Uneven heat distribution, thermoelastic instability, is one of the methods of inducing this thermal thickness variation, a reason of non uniform brake behavior and can be a cause of judder (noise and roughness). Thermoelastic instability occurs when a pressure perturbation in the system causes more energy to be induced at one point in the rotor. Since more energy enters the rotor at one point, this spot becomes hotter than the adjacent material noting that these pressure perturbations are almost always present. Thus this area expands more than the adjacent material causing a minute thickness variation. As the pad slides over this area the fact that it is now thicker causes higher pressure at this point and hence more energy to be input. If the rotor is below the critical sliding speed for TEI, this 'hot spot' dissipates its energy into the surrounding material faster than additional energy is input to the spot. If the rotor is above critical speed, then the increased pressure at the hot spot causes energy to be input to the region faster than it is dissipated to the surrounding material. This results in a positive feedback, and the hot spot grows exponentially. The hot spot continues to increase in temperature and thickness until equilibrium is reached between the energy entering the spot and dissipation to the surrounding media. The thickness variation caused by this hot spot can contribute to torque pulsations resulting in judder or low frequency noise problems. As we can see explanations above that there are, arguably, two primary causes of brake roughness: 1 rotor thickness variation from wear, rust, or uneven thermal distortion and/or 2 coefficient of friction (mu) variation due to uneven lining transfer, rust, or variations with temperature. These two causes are closely coupled and roughness initiated by one may quickly involve the other due to thermal phenomenon. Eventually, the area with the highest torque receives the greatest amount of energy input during a given revolution of the rotor, and this area of the rotor gets hotter than the surrounding areas. Thermal growth causes it to become thicker than other regions of the rotor and that results in even higher torque variation. Eventually, this process continues until the brake is released or equilibrium is reached between the uneven energy into the rotor surface, the conduction within the rotor between the hot and cool regions, and friction behavior.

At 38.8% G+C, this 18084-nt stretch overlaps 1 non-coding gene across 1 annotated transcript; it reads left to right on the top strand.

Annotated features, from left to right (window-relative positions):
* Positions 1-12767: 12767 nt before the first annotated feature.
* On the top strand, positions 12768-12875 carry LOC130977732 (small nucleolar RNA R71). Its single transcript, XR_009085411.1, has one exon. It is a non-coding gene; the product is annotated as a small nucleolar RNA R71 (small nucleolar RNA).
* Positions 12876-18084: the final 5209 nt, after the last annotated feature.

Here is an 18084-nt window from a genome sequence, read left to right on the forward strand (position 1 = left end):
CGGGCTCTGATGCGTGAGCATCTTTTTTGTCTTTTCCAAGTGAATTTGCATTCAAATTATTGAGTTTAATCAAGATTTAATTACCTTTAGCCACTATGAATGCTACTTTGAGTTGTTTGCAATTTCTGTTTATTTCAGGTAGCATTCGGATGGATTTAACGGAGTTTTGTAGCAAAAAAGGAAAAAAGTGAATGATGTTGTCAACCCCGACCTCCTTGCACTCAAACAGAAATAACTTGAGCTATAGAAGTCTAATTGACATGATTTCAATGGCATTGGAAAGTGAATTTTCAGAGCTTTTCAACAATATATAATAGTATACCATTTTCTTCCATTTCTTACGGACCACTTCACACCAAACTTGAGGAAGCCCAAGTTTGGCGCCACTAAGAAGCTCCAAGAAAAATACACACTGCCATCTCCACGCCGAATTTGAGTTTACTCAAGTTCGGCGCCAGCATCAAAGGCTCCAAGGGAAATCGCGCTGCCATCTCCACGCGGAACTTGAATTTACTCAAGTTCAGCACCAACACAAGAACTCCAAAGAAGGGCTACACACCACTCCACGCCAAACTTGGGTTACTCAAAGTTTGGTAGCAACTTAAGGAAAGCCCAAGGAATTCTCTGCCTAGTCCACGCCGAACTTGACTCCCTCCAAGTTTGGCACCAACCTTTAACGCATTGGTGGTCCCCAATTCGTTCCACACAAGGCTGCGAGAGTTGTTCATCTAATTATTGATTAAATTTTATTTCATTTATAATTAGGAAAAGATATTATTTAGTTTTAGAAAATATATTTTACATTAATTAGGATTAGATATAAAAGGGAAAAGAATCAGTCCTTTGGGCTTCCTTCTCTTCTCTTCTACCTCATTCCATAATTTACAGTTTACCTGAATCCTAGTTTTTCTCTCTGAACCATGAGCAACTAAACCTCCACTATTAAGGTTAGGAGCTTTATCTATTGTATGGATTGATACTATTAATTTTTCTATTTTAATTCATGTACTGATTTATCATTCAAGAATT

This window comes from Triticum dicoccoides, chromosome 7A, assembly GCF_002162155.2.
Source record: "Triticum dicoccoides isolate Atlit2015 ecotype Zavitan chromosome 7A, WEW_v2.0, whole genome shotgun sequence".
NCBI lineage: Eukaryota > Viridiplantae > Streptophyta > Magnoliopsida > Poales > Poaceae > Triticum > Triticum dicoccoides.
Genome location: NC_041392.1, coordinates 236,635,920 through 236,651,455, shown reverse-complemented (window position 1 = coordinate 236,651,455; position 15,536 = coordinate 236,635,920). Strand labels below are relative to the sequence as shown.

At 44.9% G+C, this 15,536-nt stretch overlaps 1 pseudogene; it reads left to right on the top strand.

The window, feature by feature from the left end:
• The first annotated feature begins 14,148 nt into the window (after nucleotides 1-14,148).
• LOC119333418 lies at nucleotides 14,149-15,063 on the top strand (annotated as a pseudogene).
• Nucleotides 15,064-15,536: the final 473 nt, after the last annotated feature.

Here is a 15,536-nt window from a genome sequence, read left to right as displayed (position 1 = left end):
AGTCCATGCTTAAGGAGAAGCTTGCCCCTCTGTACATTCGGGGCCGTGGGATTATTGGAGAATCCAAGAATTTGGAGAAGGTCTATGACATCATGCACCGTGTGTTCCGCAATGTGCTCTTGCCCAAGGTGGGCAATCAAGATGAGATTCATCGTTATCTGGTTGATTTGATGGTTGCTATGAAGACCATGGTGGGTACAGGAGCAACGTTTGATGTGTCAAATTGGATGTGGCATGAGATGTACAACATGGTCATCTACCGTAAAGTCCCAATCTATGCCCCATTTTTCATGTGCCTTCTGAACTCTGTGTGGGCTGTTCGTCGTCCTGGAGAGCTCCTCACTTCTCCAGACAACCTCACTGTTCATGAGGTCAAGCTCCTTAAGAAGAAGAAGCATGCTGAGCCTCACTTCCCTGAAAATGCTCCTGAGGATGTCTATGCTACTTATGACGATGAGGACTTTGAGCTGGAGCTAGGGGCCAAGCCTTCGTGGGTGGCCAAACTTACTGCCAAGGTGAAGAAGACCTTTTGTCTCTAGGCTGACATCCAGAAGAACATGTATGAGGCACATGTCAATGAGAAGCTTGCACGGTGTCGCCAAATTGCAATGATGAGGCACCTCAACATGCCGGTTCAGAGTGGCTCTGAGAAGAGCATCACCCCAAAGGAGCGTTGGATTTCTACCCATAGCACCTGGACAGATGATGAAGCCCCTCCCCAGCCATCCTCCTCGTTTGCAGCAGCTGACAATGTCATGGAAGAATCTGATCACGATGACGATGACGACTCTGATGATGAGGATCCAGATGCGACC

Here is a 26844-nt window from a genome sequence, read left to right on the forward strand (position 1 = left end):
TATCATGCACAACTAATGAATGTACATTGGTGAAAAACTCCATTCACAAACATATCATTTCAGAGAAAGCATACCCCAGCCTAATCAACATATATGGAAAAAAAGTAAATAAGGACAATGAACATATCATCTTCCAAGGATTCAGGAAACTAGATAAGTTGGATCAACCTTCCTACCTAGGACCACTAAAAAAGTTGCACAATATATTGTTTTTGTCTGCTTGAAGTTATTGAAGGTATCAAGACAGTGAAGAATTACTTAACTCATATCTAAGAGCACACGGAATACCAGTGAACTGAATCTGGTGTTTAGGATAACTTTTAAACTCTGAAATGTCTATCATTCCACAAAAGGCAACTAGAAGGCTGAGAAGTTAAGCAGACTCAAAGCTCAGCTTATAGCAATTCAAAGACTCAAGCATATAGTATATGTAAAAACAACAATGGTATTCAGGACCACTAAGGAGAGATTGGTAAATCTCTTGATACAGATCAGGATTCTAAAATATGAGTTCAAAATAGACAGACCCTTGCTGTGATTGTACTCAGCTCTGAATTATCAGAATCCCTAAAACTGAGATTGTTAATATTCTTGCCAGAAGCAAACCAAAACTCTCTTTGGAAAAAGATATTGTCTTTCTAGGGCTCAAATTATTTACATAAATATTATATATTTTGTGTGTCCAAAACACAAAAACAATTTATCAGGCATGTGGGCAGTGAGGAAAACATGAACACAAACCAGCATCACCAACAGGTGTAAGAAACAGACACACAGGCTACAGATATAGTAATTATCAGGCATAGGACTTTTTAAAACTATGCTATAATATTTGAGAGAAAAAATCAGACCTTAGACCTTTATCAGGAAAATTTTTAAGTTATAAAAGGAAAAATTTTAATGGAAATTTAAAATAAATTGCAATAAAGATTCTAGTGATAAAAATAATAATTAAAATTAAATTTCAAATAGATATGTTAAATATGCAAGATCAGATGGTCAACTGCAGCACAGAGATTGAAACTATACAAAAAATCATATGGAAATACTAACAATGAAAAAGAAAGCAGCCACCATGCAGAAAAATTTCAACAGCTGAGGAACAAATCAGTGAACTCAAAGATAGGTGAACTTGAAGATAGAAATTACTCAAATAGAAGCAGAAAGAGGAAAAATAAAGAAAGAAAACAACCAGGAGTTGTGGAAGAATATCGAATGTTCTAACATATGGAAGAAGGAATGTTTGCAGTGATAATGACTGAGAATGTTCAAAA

Project Description:

A static structure and transient thermal analysis of a car disk brake under contact conditions are performed using Pro/Mechanica; researches done about Thermoelastic Instability are used as a guide to design a disk brake model with the friction surfaces. However, boundary conditions integrated from numerical solutions of the problem are simplified for the software and applied for the static conditions. A comparison between numerical solutions and Pro/Mechanica solutions is presented. Further considerations about improving the model and increasing the accuracy of the solutions are discussed. The necessary assumptions are made in the analysis, such as neglected wear and solid disk brake model. As a current study of this problem Ansys Simulations with less assumption and less program restrictions have been performed for the thermo-mechenical case. Temperature distribution obtained by the transient thermal analysis is used in the calculations of the stresses on disc surface.

The objectives of this research:

1 .Investigate the effects of the rotating speed of the disk and the material properties on thermoelastic behaviors


2. To reduce the solution time for the problem in FEA by utilizing ANSYS's contemporary advantages in contact and thermo-mechanical problems.

 


Fig 1.Von Mises stress due to the only braking momentPublication's Results (Ansys5.0)
Uncoupled Von_Mises Stress Distrubition

Fig 2. Ansys8.0/Workbench's Resul Von-Mises Stress Distribution due to only braking moment

Fig 3. Publication's Results (Ansys5.0)Uncoupled Thermal Transient Analysis
Units: Celcilus&

Fig 4. Cosmos/Works-Ansys8.0 Results (Current Analysis)
Uncoupled Thermal Transient Analysis
Units: Kelvin

 

click here to see the animation